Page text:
A couple of weeks ago I mentioned that Lake Plimsoll could be worth a look in the latter part of the season as the water would be cooling down which is favourable for Brook Trout. Well you have one week left to go and there have been some good fish caught there recently.
Well we certainly had some interesting weather over Easter with Friday night being the pinnacle of extremes. We had a few phone calls on Saturday morning regarding broken tent poles and ripped tent fly’s. Spare a thought for the Father and Son who spent the night on top of Black Bluff. There experience was character building!
I am not sure where this year has gone but I have just realised that Easter is only a week away. It’s usually a popular time to go fishing and I am sure that this year we be no exception.
I had a great moment this week when a customer came into the shop and told us about how he had taken his grandson out fly fishing at the upper Inglis river. His grandson had been practicing his casting and has become reasonably proficient. They were standing at a pool and grandfather asked grandson where he thought the biggest trout would be sitting, grandson points out the spot and puts a dry fly over the spot which is promptly engulfed by a 2lb trout which was duly landed. I think proud grandfather got a bigger kick out of this fish than grandson and it goes to show what a fantastic sport fishing is for families spending quality time together.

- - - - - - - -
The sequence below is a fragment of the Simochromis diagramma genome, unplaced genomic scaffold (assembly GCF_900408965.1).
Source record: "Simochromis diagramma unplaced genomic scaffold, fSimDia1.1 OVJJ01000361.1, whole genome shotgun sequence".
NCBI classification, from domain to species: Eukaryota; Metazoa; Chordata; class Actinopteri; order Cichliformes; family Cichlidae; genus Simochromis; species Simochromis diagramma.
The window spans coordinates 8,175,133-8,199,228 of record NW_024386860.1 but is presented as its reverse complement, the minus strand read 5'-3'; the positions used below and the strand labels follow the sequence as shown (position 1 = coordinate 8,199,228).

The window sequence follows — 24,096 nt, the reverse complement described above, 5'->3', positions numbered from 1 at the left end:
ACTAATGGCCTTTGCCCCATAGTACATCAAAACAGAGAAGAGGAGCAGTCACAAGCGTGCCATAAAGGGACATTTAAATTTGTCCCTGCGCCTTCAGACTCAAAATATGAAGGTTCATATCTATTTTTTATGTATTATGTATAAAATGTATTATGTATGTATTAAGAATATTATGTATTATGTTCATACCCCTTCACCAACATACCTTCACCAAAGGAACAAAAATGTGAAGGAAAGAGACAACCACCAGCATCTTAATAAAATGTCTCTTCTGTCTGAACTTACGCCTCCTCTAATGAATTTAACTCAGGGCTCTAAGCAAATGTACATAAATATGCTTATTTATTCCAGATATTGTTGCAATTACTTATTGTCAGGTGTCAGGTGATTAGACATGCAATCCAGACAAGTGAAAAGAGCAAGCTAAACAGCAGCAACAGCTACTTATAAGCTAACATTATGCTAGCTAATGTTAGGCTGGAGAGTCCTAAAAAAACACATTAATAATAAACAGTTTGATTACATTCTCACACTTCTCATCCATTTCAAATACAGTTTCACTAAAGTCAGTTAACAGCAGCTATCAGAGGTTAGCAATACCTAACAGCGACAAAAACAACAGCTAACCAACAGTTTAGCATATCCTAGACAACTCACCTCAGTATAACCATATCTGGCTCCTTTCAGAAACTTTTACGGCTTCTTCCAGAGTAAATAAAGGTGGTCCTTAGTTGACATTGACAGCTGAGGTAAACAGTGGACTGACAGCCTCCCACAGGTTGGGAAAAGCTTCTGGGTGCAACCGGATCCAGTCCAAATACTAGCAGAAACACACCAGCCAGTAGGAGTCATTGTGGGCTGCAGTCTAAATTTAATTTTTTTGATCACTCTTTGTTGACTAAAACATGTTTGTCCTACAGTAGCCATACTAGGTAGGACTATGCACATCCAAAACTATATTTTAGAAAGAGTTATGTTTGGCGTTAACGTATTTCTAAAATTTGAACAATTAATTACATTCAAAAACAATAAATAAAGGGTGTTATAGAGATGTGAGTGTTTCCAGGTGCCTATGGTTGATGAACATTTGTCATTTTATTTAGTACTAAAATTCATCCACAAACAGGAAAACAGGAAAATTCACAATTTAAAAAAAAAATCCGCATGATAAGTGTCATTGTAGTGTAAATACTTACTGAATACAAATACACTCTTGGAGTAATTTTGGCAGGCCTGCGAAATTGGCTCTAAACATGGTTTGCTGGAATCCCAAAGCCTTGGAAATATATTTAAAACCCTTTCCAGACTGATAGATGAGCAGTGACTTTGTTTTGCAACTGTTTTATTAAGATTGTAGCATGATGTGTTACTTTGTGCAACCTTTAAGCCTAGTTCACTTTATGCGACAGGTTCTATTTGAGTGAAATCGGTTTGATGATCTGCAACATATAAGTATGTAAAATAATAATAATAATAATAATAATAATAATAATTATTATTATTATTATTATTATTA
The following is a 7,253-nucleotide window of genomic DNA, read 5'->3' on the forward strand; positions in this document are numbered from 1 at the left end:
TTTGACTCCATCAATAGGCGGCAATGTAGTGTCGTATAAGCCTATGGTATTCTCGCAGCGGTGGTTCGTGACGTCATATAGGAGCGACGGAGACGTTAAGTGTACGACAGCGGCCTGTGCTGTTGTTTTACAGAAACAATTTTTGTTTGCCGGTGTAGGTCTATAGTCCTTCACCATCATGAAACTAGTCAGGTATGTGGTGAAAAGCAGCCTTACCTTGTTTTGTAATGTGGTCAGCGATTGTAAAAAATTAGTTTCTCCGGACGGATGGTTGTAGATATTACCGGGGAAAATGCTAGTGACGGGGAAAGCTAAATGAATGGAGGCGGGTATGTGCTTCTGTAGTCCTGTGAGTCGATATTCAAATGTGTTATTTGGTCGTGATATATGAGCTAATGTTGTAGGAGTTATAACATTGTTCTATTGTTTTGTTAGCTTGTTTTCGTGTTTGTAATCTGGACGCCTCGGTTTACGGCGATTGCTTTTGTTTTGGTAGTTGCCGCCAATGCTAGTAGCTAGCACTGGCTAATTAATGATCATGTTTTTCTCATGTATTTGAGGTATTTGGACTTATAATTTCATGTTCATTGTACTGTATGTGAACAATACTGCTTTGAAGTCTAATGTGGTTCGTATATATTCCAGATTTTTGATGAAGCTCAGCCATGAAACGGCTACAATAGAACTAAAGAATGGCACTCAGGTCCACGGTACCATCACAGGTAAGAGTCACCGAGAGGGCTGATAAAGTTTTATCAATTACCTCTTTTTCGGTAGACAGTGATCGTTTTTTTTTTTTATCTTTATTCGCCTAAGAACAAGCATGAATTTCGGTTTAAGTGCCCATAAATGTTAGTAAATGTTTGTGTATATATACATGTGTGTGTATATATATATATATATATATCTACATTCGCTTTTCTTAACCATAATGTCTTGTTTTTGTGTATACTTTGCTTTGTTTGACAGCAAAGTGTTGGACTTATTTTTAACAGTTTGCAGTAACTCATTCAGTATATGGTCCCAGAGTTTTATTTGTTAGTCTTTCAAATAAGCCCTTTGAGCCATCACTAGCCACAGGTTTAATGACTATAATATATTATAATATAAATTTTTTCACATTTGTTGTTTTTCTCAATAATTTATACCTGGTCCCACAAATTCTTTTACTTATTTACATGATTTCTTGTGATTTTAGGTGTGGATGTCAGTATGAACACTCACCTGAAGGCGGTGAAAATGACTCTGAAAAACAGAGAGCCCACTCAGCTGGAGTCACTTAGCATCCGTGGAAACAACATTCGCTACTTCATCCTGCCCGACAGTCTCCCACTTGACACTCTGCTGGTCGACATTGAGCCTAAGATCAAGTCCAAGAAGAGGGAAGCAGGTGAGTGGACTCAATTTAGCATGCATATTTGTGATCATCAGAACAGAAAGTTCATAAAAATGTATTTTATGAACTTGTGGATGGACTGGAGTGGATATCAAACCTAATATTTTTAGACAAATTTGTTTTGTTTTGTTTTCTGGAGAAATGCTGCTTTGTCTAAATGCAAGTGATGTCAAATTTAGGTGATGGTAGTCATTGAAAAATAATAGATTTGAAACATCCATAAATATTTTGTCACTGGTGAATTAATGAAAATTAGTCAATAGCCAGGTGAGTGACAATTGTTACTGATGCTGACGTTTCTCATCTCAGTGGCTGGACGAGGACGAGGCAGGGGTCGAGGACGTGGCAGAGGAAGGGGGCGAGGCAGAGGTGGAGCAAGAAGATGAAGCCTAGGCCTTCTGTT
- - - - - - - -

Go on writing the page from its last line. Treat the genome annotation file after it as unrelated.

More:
The long weekend turned out to be a ripper with many anglers taking full advantage of the good weather. There were a lot of people up in the Highlands and I am told that the saltwater was very popular as well.
Arthurs Lake is starting to fish really well. The fish are in superb condition and if you want a few fish to take home for the table you won’t find any better.
Water levels are very high in Arthurs Lake and Great Lake and as a result there is a fair bit of debris floating in the water. Care needs to be taken when you are out on a boat because some of them are very hard to see so it would be good practice to slow down a little.
There are an ever increasing number of sea runners and resident fish being caught in estuaries along the coast. Bait numbers are building up and there are fish feeding on the bait. You can try any water flowing into the sea from small creeks to large rivers. If you look closely enough for long enough you will generally be able to see signs of Trout.
The rumour that I mentioned last week turned out to be true and if you checked the IFS website on Friday you would have seen that Lake Barrington and Brushy Lagoon were stocked with 1000 3kg Rainbow Trout in each water. There are plenty still happily swimming around waiting to be caught so it is well worth the effort to head out and try to catch one.
Tasmania is an interesting place when it comes to weather especially how quickly conditions can change. On the weekend for instance, driving up to the lakes there was very little wind however as soon as you get to the top of the mountain it’s there with enough strength to blow the milk out of your tea.
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